A weekly tally of memorable things Steve Smith has stuck in his ears.

Spotify jukebox does not correspond precisely with the selections listed, but maintains the playlist’s continuity and personality.

RapoonSeeds in the Tide, Vol. 5 (Zoharum; 2017)

The latest in a series of anthologies packing up odds and ends by the profound, prolific English artist Robin Storey, who made his initial mark as a core member of shadowy U.K. collective :Zoviet-France: His solo work comprises invented world musics, classical mutations, agit-prop sampling, spooky techno, and more—and it all sounds like no one but Storey.

JakkoKingdom of Dust (Resurgence; 1994)

The trawl through singer and guitarist Jakko Jakszyk’s pre-King Crimson output continues. This four-song EP features Jakszyk alongside former Japan members Mick Karn, Steve Jansen, and Richard Barbieri, shortly after the disbandment of Rain Tree Crow, a Japan reunion in all but name. Further down this list you’ll spot the self-titled album by Dizrhythmia, a jazz-rock outfit with world-music influences featuring Jakszyk and drummer Gavin Harrison, his longtime collaborator and current King Crimson bandmate.

Giacomo PucciniTosca – Maria Callas, Giuseppe di Stefano, Tito Gobbi, Orchestra e Coro del Teatro alla Scala di Milano/Victor De Sabata (EMI Classics; 1953/2002)

Speculation about who might replace James Levine on the podium for the forthcoming Metropolitan Opera revival of Tosca led me to cue up this quintessential recording. (It doesn’t take much to coax me to listen to this thrilling account, honestly.)

Taylor Ho BynumTHB Bootlegs, Vol. Two: Sextet Live at the Vision Festival 2008 (THB Music; 2017)

Anthony BraxtonQuartet (Warsaw) 2012 (ForTune; 2013)

Brass player Taylor Ho Bynum recently launched a Bandcamp page devoted to no-frills documentation of rare and/or unreleased recordings; the second installment in his THB Bootlegs series captures a wide-ranging but always on-target performance by his excellent sextet at the Vision Festival in 2008. This prompted me onward to an offbeat but absorbing 2012 quartet set by Anthony Braxton featuring Bynum, saxophonist James Fei, and violinist Erica Dicker… no idea why the embed function for that recording doesn’t work, but you’ll find it here.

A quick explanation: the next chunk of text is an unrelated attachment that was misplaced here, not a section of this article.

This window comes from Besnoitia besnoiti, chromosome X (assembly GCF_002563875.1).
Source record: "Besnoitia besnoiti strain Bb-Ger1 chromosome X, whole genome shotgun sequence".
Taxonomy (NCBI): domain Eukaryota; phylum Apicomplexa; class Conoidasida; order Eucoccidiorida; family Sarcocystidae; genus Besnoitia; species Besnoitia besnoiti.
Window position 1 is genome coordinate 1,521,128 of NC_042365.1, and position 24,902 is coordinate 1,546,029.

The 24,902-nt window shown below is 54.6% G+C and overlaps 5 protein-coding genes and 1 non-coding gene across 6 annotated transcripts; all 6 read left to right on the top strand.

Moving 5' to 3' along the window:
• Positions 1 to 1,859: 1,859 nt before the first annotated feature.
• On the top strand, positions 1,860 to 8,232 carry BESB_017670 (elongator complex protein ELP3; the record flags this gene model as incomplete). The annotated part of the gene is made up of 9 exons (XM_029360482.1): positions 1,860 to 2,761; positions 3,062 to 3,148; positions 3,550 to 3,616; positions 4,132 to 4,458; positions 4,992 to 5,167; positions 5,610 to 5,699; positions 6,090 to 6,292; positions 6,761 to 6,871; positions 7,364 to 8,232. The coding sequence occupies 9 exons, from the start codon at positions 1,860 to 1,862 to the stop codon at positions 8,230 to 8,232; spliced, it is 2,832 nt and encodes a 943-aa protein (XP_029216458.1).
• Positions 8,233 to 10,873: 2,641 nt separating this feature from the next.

A.F. JonesEl Huacal | Oaxaca | 05.22.15 (self-released; 2017)

A.F. JonesThe Saint of Grafton: Lament and Detritus (self-released; 2017)

A.F. JonesTwice Now the Steps Have Worn (self-released; 2016)

A.F. JonesSPAG Live at Bread & Salt | 08.18.15 (self-released; 2017)

A.F. Jonesrearward through forgottenness (Laminal; 2014)

Alan Jones is a sound artist and improviser with extraordinary ears; for proof, listen to anything he’s engineered or produced, or everything he’s issued on his Marginal Frequency label. Also a submarine electronics officer in the U.S. Navy, Jones recently has posted a handful of strong live sets to his Bandcamp page, all proceeds from which during December will be donated to the families of crewmen from the lost Argentine sub ARA San Juan.

Hafdís Bjarnadóttir (self-released; 2017)

Is this contemporary classical music? Is it jazz? Rock? It’s all those things, and more. is the newest album by the wildly inventive Icelandic composer, guitarist, and bandleader Hafdís Bjarnadóttir, and it’s one of my favorite things released in 2017.

Èliane RadigueOccam Ocean 1 – Rhodri Davies, Julia Eckhardt, Carol Robinson (Shiiin; 2017)
> Occam River I; Occam I; Occam III; Occam IV; Occam Delta II

Speaking of favorite things, this initial volume in what promises to be an authoritative cycle of electronic-music pioneer Èliane Radigue’s more recent all-acoustic music is a mesmerizing experience. Not easy to track down, but worth the search.

Pauchi SasakiGAMA XV – Claire Chase, Pauchi Sasaki (YouTube; 2017)

Philip GlassMusic in Twelve Parts – Philip Glass Ensemble (Nonesuch; 1996)